Influence of polymer functional group architecture on titania pigment dispersion

Saeed Farrokhpay, Gayle E. Morris, Daniel Fornasiero, Peter Self

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46 Citations (Scopus)


The influence upon adsorption of polymers containing different functional groups on the dispersion behaviour of titania pigment particle has been investigated at pH 6.0 and 9.5. The polymers chosen are polyacrylic acid and modified polyacrylamides including homo and copolymers modified with carboxylate and/or hydroxyl groups. A range of experimental methods including polymer adsorption isotherms, zeta potential, rheology and particle size measurements were used to assess the dispersion effect of the polymers. Adsorption of polyacrylic acid and anionic polyacrylamide copolymers onto the titania pigment surface is greatest when electrostatic repulsion is absent. At low pH values, below the pigment isoelectric point (iep), the adsorption density of the anionic polymers on titania pigment was high whilst at higher pH values, above the pigment iep, the adsorption density decreased. However, the adsorption of non-ionic polymers on titania pigment was less influenced by the pH. The presence of carboxylate functional groups in both polyacrylic acid and anionic polyacrylamide copolymer altered the titania pigment dispersion behaviour, reducing the suspension yield stress and mean particle size. The polyacrylamide homopolymer had negligible effect on the pigment dispersion properties at pH 9.5, while it caused pigment particle aggregation at pH 6.0. The hydroxyl-modified polyacrylamide had also a de-stabilisation effect on the pigment dispersion at pH 6.0, but decreased the yield stress and the mean particle size at pH 9.5. The stabilisation effect of both anionic and non-ionic polymers was pH-dependent. The dispersion properties of the pigment particles are largely predicted by DLVO theory.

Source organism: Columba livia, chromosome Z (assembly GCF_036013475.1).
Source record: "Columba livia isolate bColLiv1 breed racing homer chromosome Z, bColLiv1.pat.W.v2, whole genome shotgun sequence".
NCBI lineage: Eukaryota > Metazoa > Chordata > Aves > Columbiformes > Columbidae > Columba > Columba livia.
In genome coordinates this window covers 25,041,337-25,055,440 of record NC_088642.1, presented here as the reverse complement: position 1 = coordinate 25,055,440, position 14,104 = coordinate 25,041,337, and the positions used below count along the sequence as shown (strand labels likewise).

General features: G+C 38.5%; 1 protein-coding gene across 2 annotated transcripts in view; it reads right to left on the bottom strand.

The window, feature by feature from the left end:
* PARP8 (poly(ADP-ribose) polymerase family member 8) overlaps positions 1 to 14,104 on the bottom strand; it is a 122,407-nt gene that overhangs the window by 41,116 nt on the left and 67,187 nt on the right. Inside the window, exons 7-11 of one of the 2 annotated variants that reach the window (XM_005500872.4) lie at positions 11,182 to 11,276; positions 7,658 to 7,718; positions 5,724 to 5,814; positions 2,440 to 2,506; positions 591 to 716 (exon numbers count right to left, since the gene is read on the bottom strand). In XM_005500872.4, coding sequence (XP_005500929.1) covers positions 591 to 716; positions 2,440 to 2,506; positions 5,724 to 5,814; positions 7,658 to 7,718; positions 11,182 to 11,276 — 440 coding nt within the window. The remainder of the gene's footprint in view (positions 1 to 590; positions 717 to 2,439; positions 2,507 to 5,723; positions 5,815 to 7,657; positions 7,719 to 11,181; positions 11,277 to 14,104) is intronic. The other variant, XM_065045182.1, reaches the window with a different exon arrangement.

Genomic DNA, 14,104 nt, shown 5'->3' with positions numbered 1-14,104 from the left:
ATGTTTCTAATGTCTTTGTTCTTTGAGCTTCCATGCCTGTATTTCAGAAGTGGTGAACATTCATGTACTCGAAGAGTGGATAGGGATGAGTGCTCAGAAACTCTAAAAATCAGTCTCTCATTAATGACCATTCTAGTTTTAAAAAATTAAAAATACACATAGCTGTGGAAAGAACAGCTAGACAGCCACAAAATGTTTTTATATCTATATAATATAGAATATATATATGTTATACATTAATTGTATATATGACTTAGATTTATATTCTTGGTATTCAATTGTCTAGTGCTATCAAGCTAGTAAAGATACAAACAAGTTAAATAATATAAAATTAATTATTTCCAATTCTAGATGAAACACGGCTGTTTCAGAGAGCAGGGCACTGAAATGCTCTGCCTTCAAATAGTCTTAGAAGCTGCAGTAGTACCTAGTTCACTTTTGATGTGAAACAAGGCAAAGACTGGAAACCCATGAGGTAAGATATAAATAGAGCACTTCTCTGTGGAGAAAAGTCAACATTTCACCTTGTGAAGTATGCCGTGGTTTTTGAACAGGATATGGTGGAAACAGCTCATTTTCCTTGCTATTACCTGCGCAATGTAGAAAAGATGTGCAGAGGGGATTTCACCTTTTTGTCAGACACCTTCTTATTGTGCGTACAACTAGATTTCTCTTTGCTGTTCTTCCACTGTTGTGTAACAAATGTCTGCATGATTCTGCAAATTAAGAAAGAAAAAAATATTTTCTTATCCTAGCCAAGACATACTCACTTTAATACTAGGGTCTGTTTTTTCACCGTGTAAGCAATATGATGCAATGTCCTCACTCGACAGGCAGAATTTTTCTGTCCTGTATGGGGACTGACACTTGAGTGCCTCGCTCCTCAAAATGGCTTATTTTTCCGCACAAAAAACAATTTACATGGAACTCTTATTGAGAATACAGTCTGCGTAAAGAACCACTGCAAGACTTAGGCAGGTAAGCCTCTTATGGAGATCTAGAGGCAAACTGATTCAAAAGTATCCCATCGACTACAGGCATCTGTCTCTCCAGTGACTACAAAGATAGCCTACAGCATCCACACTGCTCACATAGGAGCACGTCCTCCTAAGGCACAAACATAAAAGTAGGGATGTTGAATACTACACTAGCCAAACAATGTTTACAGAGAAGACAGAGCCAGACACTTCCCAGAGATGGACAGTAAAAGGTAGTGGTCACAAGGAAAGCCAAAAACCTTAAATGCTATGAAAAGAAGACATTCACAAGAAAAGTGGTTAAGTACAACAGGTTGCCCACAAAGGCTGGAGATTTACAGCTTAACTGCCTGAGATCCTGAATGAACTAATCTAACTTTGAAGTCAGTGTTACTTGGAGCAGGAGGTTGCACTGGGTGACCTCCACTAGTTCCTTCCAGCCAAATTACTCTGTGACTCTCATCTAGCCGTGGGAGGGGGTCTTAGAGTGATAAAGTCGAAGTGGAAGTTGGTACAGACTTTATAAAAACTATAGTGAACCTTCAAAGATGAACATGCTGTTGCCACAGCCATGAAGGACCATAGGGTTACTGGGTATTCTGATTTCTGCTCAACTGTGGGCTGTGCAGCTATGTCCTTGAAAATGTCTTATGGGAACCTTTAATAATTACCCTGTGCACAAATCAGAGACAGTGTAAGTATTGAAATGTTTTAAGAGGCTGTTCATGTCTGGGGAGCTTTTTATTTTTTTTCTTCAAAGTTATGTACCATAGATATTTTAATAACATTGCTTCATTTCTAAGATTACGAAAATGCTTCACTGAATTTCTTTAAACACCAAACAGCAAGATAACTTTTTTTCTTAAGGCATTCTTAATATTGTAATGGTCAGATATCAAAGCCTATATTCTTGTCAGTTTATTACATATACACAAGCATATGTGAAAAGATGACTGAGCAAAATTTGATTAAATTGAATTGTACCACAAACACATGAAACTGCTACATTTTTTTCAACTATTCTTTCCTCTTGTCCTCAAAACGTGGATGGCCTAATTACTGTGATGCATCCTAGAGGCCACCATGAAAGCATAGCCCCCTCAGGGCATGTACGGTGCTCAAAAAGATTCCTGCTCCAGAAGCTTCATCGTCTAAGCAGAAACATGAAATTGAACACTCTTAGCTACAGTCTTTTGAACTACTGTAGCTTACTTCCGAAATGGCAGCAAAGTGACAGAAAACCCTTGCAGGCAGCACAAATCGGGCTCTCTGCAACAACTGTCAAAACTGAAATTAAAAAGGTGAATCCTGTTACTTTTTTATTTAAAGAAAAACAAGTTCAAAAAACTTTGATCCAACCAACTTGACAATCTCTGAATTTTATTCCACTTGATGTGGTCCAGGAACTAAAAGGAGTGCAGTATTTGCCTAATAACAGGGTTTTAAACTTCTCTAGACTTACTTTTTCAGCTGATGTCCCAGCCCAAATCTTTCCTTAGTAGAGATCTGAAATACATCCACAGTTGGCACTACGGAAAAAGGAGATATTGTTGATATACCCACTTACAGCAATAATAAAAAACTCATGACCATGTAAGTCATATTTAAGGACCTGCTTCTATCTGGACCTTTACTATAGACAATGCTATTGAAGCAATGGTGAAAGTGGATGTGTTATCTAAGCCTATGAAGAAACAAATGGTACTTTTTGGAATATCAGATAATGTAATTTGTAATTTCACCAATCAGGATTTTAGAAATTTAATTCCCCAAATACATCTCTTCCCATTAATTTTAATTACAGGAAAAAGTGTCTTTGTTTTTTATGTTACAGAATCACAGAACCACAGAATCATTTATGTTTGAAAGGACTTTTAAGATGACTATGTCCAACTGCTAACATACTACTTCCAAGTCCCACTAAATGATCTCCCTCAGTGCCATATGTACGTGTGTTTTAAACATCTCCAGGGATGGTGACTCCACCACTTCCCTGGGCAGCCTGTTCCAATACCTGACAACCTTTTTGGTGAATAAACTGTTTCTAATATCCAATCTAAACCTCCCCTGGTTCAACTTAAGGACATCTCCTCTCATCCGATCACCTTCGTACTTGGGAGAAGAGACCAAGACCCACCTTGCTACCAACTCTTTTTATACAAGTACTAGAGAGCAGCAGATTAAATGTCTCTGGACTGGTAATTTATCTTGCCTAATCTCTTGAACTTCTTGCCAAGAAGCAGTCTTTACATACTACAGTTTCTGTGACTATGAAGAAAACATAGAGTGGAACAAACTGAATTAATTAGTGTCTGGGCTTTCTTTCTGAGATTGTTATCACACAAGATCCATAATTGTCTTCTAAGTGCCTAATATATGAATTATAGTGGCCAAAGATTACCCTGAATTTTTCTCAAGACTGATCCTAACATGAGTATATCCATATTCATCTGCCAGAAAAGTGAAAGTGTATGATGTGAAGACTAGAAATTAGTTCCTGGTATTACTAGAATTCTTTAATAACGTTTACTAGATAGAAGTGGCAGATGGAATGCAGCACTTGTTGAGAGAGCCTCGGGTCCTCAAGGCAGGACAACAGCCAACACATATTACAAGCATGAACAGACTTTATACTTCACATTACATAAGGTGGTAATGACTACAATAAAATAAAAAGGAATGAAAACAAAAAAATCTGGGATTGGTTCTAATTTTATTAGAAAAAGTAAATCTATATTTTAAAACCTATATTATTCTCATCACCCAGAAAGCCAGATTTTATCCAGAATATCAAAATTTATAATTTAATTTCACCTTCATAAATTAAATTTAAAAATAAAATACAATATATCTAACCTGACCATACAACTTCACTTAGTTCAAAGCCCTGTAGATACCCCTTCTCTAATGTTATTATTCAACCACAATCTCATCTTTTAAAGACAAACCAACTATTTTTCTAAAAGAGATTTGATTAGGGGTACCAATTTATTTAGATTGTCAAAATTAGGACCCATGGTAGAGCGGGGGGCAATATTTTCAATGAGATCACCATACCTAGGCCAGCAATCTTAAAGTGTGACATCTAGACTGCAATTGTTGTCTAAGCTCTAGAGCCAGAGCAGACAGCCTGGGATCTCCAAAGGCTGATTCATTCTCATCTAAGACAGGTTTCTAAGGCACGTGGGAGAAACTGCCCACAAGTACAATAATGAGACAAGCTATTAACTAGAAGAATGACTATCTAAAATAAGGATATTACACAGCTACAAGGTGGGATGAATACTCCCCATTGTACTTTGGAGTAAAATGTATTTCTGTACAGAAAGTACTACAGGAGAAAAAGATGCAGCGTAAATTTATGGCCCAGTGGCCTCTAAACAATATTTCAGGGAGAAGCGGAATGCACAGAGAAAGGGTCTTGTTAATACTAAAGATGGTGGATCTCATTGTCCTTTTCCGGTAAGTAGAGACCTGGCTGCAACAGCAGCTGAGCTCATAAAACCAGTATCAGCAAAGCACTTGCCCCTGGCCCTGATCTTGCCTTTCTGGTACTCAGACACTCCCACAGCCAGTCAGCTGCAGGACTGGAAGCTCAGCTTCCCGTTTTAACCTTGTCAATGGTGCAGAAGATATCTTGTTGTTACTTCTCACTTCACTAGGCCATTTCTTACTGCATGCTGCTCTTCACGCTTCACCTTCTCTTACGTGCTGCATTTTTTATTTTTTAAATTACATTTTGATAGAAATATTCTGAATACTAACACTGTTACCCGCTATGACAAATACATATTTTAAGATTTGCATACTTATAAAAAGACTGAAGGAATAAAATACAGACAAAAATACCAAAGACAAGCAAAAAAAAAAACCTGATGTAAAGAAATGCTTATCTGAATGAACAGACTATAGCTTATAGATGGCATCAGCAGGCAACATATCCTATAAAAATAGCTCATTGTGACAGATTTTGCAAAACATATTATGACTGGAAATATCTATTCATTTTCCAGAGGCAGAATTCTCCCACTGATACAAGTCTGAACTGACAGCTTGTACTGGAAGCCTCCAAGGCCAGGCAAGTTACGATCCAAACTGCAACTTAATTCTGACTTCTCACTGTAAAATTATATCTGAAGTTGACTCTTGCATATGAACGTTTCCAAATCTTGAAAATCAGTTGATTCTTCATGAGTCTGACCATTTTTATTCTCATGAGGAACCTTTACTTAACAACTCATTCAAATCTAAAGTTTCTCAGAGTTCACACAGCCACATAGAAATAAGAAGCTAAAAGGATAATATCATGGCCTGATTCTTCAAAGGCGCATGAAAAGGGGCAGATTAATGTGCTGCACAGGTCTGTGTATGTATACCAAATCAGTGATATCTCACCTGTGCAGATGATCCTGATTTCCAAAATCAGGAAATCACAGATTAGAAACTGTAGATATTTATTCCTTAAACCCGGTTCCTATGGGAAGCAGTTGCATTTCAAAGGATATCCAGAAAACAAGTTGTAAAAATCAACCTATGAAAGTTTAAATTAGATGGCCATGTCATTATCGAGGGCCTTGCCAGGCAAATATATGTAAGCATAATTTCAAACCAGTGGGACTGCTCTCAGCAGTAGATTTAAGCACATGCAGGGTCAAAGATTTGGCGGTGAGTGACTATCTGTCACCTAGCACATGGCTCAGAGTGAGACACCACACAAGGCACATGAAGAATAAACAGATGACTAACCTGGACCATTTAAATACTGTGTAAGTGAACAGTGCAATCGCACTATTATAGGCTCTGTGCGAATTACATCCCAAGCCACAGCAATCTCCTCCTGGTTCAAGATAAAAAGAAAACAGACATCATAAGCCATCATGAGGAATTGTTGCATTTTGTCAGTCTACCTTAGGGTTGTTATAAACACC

Original languageEnglish
Pages (from-to)183-191
Number of pages9
JournalColloids and Surfaces A: Physicochemical and Engineering Aspects
Issue number1-3
Publication statusPublished - 1 Feb 2005
Externally publishedYes


  • Dispersion
  • Pigment stabilisation
  • Polyacrylamide
  • Polyacrylic acid
  • Rheology
  • Titania pigment


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